Sunday 25 April 1999
"Ours will be a public service television channel that will complement the radio, the print media and the Internet by providing information, education and entertainment and by being a catalyst in the task of nation- building," says the Bhutan Broadcasting Service about the launch of a television channel in the national language, Dzongkha, and English.
Lofty ideals indeed for a nation with an absolute monarchy, one newspaper, only 20,000 radios and fewer than 200 televisions (the population is only 700,000 or so). There are fewer than 4,000 telephones in domestic use and virtually no computers.
The autocratic monarch of this isolated Himalayan kingdom is renowned for wanting to keep it that way. King Jigme Singye Wangchuck - despite being educated in the West - has gone to great lengths to preserve the culture and purity of the land and its people. In the 27 years of his reign he has decreed that traditional Bhutanese costume, the Gho for men and the Kira for women, is compulsory. Those who wear anything else face a pounds 2 fine, which amounts to three days' wages.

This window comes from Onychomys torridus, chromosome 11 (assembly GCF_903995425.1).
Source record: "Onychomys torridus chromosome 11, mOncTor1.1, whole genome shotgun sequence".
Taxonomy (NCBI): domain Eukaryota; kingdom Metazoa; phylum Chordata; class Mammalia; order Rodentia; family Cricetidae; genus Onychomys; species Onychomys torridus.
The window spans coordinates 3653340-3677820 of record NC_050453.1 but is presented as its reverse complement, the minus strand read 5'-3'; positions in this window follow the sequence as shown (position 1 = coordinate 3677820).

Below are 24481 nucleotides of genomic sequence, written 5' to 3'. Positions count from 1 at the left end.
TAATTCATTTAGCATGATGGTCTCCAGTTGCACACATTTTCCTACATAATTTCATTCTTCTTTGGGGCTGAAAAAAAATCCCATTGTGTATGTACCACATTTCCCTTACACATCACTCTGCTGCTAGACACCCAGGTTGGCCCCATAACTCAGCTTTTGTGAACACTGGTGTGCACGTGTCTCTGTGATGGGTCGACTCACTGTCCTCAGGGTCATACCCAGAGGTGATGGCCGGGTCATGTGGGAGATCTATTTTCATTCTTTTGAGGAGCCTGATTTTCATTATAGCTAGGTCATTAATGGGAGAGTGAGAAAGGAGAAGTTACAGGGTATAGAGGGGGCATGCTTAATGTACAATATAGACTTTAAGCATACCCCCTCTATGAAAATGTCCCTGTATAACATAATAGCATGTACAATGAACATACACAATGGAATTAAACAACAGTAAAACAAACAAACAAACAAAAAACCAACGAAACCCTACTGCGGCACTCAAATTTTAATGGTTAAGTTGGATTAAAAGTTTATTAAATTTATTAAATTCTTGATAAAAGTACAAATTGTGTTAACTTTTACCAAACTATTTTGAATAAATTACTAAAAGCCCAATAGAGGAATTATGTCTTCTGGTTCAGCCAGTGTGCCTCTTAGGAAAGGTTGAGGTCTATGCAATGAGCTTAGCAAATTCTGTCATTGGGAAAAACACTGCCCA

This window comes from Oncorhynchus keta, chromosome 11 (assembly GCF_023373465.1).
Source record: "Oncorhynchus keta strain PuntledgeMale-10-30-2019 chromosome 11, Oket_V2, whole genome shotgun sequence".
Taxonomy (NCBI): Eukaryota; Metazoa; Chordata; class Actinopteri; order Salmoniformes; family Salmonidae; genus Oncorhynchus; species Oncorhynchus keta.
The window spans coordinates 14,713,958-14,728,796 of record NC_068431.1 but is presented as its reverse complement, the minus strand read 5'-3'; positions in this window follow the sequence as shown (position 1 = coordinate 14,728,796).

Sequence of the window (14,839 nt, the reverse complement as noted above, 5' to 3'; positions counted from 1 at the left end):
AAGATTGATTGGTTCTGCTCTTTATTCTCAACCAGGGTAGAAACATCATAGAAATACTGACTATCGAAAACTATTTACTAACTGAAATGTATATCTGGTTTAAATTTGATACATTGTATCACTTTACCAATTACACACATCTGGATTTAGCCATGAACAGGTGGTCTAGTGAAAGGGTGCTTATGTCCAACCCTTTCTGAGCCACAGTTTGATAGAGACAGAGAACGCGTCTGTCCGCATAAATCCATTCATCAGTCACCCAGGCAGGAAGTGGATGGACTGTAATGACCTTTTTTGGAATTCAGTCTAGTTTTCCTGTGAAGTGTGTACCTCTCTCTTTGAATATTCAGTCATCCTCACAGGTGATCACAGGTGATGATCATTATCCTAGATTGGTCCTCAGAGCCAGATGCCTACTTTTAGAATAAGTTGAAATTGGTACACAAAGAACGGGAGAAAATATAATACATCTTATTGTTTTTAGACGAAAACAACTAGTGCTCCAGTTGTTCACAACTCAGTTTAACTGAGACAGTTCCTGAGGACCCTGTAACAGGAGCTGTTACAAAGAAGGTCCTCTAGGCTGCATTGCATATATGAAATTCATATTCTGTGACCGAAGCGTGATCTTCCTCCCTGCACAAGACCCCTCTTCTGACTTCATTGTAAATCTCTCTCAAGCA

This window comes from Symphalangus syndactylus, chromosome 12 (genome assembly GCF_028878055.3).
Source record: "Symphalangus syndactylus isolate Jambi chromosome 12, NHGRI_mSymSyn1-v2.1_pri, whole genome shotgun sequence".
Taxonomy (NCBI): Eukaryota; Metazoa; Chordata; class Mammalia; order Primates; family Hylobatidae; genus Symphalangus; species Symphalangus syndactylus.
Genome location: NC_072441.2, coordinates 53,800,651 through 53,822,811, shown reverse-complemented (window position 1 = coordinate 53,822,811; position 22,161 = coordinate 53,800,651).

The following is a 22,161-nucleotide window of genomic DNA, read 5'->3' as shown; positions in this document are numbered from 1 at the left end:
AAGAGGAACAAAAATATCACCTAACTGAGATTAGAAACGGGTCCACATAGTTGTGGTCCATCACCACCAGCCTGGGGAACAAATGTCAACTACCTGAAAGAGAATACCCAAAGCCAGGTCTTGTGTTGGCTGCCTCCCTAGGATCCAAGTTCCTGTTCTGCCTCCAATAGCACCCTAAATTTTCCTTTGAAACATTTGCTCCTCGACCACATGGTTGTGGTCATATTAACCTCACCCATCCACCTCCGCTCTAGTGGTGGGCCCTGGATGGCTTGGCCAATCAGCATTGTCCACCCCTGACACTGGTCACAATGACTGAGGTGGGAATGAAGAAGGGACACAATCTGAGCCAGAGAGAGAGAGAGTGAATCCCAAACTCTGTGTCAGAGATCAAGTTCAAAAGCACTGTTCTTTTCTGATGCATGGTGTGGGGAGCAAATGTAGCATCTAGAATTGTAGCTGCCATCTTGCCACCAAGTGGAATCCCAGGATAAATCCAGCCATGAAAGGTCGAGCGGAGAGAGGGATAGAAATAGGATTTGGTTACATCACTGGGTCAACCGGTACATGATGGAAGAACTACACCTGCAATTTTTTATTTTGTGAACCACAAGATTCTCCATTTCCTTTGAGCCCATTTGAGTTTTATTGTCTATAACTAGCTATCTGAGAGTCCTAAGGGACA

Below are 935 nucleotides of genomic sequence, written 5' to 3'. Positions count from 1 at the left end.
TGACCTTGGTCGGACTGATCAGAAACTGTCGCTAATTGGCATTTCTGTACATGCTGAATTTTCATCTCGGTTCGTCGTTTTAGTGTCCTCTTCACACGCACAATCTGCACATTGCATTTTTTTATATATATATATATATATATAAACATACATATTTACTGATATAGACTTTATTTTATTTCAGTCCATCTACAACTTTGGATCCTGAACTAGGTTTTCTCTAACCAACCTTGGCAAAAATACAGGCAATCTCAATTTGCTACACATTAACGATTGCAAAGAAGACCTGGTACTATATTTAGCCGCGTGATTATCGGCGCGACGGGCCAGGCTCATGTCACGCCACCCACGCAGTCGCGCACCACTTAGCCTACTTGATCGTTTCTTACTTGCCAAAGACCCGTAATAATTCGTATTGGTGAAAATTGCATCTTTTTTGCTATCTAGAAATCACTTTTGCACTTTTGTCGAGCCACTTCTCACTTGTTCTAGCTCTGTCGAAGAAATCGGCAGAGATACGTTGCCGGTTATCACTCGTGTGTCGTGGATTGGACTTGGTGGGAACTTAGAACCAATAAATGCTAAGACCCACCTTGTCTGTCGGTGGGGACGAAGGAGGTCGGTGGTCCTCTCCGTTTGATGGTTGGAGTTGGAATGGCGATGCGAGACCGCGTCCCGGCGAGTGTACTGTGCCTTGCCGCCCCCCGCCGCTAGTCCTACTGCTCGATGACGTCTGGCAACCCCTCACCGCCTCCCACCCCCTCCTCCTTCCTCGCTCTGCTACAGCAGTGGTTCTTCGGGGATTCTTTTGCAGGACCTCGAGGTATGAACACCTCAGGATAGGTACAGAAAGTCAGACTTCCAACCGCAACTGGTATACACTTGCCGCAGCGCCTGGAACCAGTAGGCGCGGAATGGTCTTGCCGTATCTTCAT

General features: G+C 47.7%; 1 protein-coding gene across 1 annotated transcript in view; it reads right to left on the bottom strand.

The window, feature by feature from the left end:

With the arrival of this new "catalyst in the task of nation-building", perhaps he will go on to allow his subjects to wear what they please. Maybe even jeans, which are considered to be the height of decadence and are banned.
Another bad week for Lenin
Last week we told you about a statue of Lenin outside a restaurant in Las Vegas which was decapitated to keep the patrons happy. Someone went further in the town of Berezovsky in the Ural Mountains: last Thursday, the anniversary of the old despot's birth in 1870, his statue was blown up. The local chief of police, Mikhail Onuchin, says an investigation is under way, but "many fantasies could be associated with this explosion". What he means, or what these "fantasies" might be, is a mystery.
After the air war: low-flying yogis
The Natural Law Party has what it considers to be the solution to the current Balkans conflict. In a letter to Nato, it is offering training in transcendental meditation for 10,000 troops.
Natural Law Party leaders from eight European Union states sent the open letter to Nato and the EU explaining that meditation and yogic flying - a type of cross-legged levitation - would "create an atmosphere in which a stable solution will naturally emerge". Daily training in the techniques would apparently enable troops to re-establish harmony in the region "not by talking or bombing but by radiating peace".
The party has appealed for practitioners of yogic flying to converge urgently at the Croatian resort of Dubrovnik to generate an atmosphere of peace throughout the region. What are you waiting for?
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